Defying a May 20 Canadian Supreme Court decision, the House of Commons in Canada overwhelmingly adopted a declaration that marriage is a union of a man and a woman. The 216-to-55 vote angered homosexual activists who lobbied for legalized same-sex marriages.

Before the vote, Archbishop Adam Exner of Vancouver spoke to Register correspondent James Mahony about the Court's decision, M. vs. H., which struck down a part of Ontario's Family Law Act that limited “spousal” support obligations to opposite-sex couples.

Mahony: You have no doubt seen news reports about the Supreme Court's recent M. vs. H. decision?

Archbishop Exner: I have seen some, not all of them. I think I understand what the Supreme Court did. It's a sad day for Canada, and a step backwards for Canadian society. And I'm saying that because society depends on the strength of the family.

This Supreme Court decision further erodes the strength of family in Canada, and that is sad. When family is strong, society is strong. When the family weakens, the whole society becomes weak, because the family is the smallest social unit of society, and the welfare of society is directly dependent on the health and strength of the family.

Secondly, I think it's a dangerous decision because it could well lead to a re-definition of marriage, which would be a further step backward.

Thirdly, it seems to me that in other instances and particularly in this instance, the Supreme Court seems to be taking on a legislative role, which I find difficult to accept.

You know, we elect a parliament to legislate, and here we have courts knocking down established legislation. That, in effect, is exercising a legislative role, which is not, I think, proper.

And finally, granting spousal benefits to same sex couples, I think, is basically unfair because it excludes other pairs in stable and economically dependent relationships, and to me, that's not fair ball.

And by “other pairs,” what did you have in mind?

A daughter and mother, for example, that are economically codepen-dent and that have lived together for a long time. There are many such groupings. Say, bachelor brothers, who are not sexually active. Why are they excluded? Because they're not sexually active? You know, this raises the question about equity. It just does-n't seem fair.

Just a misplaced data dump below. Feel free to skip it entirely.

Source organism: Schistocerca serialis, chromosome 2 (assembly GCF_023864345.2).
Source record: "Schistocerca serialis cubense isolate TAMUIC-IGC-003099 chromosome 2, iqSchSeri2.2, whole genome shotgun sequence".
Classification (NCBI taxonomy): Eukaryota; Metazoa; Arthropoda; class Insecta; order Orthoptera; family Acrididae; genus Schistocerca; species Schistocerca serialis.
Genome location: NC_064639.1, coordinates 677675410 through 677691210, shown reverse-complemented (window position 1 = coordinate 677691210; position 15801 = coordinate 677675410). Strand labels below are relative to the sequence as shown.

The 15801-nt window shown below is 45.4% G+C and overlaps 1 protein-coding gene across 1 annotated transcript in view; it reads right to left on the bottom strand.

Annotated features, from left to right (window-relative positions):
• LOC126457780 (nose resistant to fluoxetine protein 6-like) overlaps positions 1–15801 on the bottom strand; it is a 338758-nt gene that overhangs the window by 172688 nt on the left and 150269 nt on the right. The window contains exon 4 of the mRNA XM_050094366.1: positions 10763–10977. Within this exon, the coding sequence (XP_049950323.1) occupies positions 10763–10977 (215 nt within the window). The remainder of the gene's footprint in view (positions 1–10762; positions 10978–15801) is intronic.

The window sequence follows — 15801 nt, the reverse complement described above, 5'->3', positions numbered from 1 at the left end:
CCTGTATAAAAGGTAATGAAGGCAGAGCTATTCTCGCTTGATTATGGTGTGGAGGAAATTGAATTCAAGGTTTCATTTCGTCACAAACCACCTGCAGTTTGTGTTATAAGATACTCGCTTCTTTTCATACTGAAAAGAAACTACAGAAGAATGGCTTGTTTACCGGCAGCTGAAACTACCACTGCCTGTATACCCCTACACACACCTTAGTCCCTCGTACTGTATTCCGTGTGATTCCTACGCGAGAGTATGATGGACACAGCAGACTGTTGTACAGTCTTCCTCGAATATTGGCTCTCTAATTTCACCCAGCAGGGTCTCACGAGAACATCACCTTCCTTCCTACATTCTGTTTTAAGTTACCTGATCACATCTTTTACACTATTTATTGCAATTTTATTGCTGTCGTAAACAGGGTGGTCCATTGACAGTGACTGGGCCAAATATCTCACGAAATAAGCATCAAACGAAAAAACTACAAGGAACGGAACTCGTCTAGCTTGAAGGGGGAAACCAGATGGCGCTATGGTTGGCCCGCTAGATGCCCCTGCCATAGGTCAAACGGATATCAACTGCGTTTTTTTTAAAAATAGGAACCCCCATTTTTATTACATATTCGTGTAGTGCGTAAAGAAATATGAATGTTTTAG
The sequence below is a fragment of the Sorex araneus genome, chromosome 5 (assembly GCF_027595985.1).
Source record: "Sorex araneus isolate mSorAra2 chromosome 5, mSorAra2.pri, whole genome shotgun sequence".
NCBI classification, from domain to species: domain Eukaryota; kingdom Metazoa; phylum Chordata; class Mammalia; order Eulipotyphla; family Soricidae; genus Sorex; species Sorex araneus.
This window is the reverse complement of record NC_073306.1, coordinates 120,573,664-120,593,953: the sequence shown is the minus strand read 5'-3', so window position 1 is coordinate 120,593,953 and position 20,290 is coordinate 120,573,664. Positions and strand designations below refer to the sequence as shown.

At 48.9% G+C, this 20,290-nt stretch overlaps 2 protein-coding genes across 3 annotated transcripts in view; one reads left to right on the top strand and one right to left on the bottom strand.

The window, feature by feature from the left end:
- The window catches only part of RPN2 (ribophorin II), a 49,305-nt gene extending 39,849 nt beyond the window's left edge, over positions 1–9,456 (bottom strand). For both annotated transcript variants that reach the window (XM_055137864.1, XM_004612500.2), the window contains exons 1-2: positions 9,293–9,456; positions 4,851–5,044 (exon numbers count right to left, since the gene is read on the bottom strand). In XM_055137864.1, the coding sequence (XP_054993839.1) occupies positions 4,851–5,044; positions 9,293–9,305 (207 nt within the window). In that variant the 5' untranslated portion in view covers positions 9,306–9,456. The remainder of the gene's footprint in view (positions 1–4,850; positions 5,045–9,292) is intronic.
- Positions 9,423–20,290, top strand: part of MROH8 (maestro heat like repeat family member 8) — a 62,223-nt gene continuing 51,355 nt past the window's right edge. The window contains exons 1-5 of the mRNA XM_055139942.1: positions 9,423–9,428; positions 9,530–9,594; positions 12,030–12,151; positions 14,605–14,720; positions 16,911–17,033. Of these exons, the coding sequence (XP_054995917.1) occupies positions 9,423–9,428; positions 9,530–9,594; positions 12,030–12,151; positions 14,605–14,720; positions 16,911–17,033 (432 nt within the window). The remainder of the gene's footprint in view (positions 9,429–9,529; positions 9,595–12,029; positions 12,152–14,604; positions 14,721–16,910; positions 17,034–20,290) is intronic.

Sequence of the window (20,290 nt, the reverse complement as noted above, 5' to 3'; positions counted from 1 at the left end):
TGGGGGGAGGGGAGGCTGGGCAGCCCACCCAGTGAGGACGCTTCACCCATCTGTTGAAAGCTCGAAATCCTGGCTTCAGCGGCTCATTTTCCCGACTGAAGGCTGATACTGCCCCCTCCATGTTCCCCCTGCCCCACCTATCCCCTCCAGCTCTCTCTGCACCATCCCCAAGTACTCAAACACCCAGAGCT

So, you feel the decision singles out those who are sexually involved for benefits, while excluding other couples?

Yes, it appears that way. Why exclude other pairs that are in stable relationships and are economically dependent on each other?

You know, I don't see why whether or not a couple is sexually active has anything to do with it. Whether with survivor benefits, or benefits of any kind, I think a stable relationship and economic codependence should be the determining factors, not whether or not people are sexually active.

What about those who claim the court's decision is “taking society in a new direction?”

Well, that may be, but I think it's the wrong direction. I have some strong convictions about the nature of marriage, which flow from natural law, I think. It's not just a faith belief, but it's also natural law and factual evidence that shows that children are brought into this world, for the most part, by people who are married, in a stable family relationship. And once that falls apart, I think we're asking for a lot of trouble.

Critics of the court decision say it equates marriage with other non-marital relationships. Does it?

It uses the word “spousal” for same-sex couples, and wrongly does so, because it gives a different meaning to the word. It erodes the very concept of spouse and the concept of marriage. A same-gender couple can't be spouses, and they can't be husband and wife. They're just not biologically equipped to be husband and wife. So why use husband-and-wife terms when referring to same-gender couples? It just doesn't make sense.

Yet, Canadian gay activists say the decision just recognizes equality by giving same-sex couples the same rights that opposite-sex “common law” couples already have.

But there's a difference between opposite-sex “common law” partners, and same gender couples, because even “common law” couples do bring children into the world, which same-sex couples cannot do. There's a fundamental difference there.

But generally, the matter of courts striking down legislation of this kind is of concern to you?

Certainly. This isn't the only case where the Supreme Court has struck down legislation. It's not the first time. I think it's a dangerous and non-democratic way of doing things. Parliament should make those kinds of decisions, and then if the general public doesn't like them, they can vote them out. But what can you do with a Supreme Court decision? Not much.

James Mahony writes from Calgary, Alberta